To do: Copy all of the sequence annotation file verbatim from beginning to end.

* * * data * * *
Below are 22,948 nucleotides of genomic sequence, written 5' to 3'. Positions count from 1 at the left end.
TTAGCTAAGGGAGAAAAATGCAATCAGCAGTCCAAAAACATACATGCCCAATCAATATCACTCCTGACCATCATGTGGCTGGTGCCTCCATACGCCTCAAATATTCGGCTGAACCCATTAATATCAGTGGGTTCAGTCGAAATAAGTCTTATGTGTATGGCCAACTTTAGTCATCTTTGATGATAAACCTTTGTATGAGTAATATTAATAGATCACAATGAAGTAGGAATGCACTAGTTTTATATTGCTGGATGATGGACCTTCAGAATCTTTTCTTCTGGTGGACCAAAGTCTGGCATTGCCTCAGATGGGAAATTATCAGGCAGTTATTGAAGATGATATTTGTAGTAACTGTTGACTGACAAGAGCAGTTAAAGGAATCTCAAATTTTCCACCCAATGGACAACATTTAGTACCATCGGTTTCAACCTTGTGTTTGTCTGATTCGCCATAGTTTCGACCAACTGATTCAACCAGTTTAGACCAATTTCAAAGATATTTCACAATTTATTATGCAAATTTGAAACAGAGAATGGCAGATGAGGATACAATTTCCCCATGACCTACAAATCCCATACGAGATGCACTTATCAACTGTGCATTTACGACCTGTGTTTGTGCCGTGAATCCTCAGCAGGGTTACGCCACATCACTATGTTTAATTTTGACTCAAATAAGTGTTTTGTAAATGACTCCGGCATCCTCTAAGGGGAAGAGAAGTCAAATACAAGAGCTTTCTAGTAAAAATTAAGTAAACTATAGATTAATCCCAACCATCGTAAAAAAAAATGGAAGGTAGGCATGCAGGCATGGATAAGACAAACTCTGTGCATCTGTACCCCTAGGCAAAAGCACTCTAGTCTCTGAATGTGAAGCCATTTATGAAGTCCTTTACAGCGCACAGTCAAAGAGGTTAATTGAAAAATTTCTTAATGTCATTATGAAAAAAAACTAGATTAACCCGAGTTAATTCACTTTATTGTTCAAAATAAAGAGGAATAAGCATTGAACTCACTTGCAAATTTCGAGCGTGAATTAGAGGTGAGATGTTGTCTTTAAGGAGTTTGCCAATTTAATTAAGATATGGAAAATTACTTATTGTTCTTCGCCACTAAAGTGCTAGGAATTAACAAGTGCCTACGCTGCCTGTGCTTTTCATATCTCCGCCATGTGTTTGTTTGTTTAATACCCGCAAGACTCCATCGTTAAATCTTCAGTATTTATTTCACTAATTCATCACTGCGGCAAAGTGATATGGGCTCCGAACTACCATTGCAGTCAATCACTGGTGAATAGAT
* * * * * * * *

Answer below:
Below are 22,948 nucleotides of genomic sequence, written 5' to 3'. Positions count from 1 at the left end.
TTAGCTAAGGGAGAAAAATGCAATCAGCAGTCCAAAAACATACATGCCCAATCAATATCACTCCTGACCATCATGTGGCTGGTGCCTCCATACGCCTCAAATATTCGGCTGAACCCATTAATATCAGTGGGTTCAGTCGAAATAAGTCTTATGTGTATGGCCAACTTTAGTCATCTTTGATGATAAACCTTTGTATGAGTAATATTAATAGATCACAATGAAGTAGGAATGCACTAGTTTTATATTGCTGGATGATGGACCTTCAGAATCTTTTCTTCTGGTGGACCAAAGTCTGGCATTGCCTCAGATGGGAAATTATCAGGCAGTTATTGAAGATGATATTTGTAGTAACTGTTGACTGACAAGAGCAGTTAAAGGAATCTCAAATTTTCCACCCAATGGACAACATTTAGTACCATCGGTTTCAACCTTGTGTTTGTCTGATTCGCCATAGTTTCGACCAACTGATTCAACCAGTTTAGACCAATTTCAAAGATATTTCACAATTTATTATGCAAATTTGAAACAGAGAATGGCAGATGAGGATACAATTTCCCCATGACCTACAAATCCCATACGAGATGCACTTATCAACTGTGCATTTACGACCTGTGTTTGTGCCGTGAATCCTCAGCAGGGTTACGCCACATCACTATGTTTAATTTTGACTCAAATAAGTGTTTTGTAAATGACTCCGGCATCCTCTAAGGGGAAGAGAAGTCAAATACAAGAGCTTTCTAGTAAAAATTAAGTAAACTATAGATTAATCCCAACCATCGTAAAAAAAAATGGAAGGTAGGCATGCAGGCATGGATAAGACAAACTCTGTGCATCTGTACCCCTAGGCAAAAGCACTCTAGTCTCTGAATGTGAAGCCATTTATGAAGTCCTTTACAGCGCACAGTCAAAGAGGTTAATTGAAAAATTTCTTAATGTCATTATGAAAAAAAACTAGATTAACCCGAGTTAATTCACTTTATTGTTCAAAATAAAGAGGAATAAGCATTGAACTCACTTGCAAATTTCGAGCGTGAATTAGAGGTGAGATGTTGTCTTTAAGGAGTTTGCCAATTTAATTAAGATATGGAAAATTACTTATTGTTCTTCGCCACTAAAGTGCTAGGAATTAACAAGTGCCTACGCTGCCTGTGCTTTTCATATCTCCGCCATGTGTTTGTTTGTTTAATACCCGCAAGACTCCATCGTTAAATCTTCAGTATTTATTTCACTAATTCATCACTGCGGCAAAGTGATATGGGCTCCGAACTACCATTGCAGTCAATCACTGGTGAATAGAT